Telling the story of how you make money
Talking about your business model in your pitch deck
This is part 7 of a series that walks through the slides in a pitch deck. See Start With the Problem, and Your Startup’s DNA: The Solution Slide, How Not to Waste Your Product Slide, Why Now: Change is the Key to your Pitch, The Market Size Dilemma, and How Not to Lie To Yourself About Competition.
If your value proposition is how you create value for customers (and differentiate yourself from competitors), your business model shows how you turn that into profit in the long run. Unfortunately, most pitches don’t talk about how the business actually makes money, which is obviously a problem for an investor.
The top three mistakes are:
Not mentioning the business model
Only using a pricing slide
Not being specific enough
Many pitch decks do not include a separate slide for the business model. It’s possible to piece together the story from different slides but it’s not as effective.
A lot of entrepreneurs think that a pricing slide is the same as a business model. It’s not because it doesn’t show how you can charge that price and make a profit.
Even pitch decks with a decent business model slide often do not have any numbers on them. There’s no point having a slide that only talks about the “high level” business model. Nothing turns off an investor more than hearing someone gloss over numbers. Remember that what they’re investing in is your business model, not your product.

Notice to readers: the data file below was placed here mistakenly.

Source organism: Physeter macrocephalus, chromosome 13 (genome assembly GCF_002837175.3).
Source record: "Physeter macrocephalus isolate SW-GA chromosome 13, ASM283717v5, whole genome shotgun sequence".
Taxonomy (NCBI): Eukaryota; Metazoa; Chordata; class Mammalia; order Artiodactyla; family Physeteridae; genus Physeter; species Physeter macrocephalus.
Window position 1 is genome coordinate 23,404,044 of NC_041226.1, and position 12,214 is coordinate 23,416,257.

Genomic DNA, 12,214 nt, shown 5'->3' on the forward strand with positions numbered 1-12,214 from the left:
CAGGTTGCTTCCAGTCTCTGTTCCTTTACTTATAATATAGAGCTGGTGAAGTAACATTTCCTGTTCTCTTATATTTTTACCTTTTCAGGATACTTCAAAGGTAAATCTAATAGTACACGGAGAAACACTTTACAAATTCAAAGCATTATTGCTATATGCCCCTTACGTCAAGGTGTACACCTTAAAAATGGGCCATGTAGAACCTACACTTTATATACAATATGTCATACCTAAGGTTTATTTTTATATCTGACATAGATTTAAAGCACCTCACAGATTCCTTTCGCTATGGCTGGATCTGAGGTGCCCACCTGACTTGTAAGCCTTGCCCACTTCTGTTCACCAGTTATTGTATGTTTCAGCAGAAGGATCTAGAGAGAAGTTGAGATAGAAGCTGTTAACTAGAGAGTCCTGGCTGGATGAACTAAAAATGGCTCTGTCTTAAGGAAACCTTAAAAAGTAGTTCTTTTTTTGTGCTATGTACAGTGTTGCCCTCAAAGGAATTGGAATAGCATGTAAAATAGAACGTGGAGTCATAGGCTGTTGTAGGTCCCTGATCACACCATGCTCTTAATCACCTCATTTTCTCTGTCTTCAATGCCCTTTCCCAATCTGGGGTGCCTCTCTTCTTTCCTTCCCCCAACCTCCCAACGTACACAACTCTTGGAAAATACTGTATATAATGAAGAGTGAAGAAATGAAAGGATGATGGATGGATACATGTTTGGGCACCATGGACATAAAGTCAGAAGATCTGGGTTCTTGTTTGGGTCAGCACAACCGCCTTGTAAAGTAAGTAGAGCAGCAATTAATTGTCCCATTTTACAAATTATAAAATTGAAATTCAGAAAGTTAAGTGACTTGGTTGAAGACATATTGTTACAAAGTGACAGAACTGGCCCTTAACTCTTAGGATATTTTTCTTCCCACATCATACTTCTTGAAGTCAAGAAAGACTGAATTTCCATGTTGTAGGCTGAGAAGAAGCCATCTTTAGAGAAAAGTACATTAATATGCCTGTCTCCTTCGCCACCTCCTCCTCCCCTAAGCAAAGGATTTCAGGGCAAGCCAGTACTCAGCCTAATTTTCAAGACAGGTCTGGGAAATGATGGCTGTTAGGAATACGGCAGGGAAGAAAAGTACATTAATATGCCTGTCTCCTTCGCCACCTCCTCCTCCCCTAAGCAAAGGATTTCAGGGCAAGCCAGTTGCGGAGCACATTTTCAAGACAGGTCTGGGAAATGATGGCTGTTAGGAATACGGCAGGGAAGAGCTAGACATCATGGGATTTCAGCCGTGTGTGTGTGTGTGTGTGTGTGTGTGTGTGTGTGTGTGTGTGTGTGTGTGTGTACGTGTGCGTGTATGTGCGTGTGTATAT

As with all of the posts in this series, I’m focusing on how to tell the story of your business model, not how to design it. You can learn about that in Alexander Osterwalder’s Business Model Canvas.
Key points I cover:
Breaking down how you make money
Business model examples
An idealized business model: the flywheel
What can go wrong?
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Breaking down how you make money
It’s easy to overcomplicate things when you show your business model. You should remember that having an innovative startup does not necessarily mean you have to have a crazy new business model. Sometimes being too inventive shows that you don’t know how your industry works.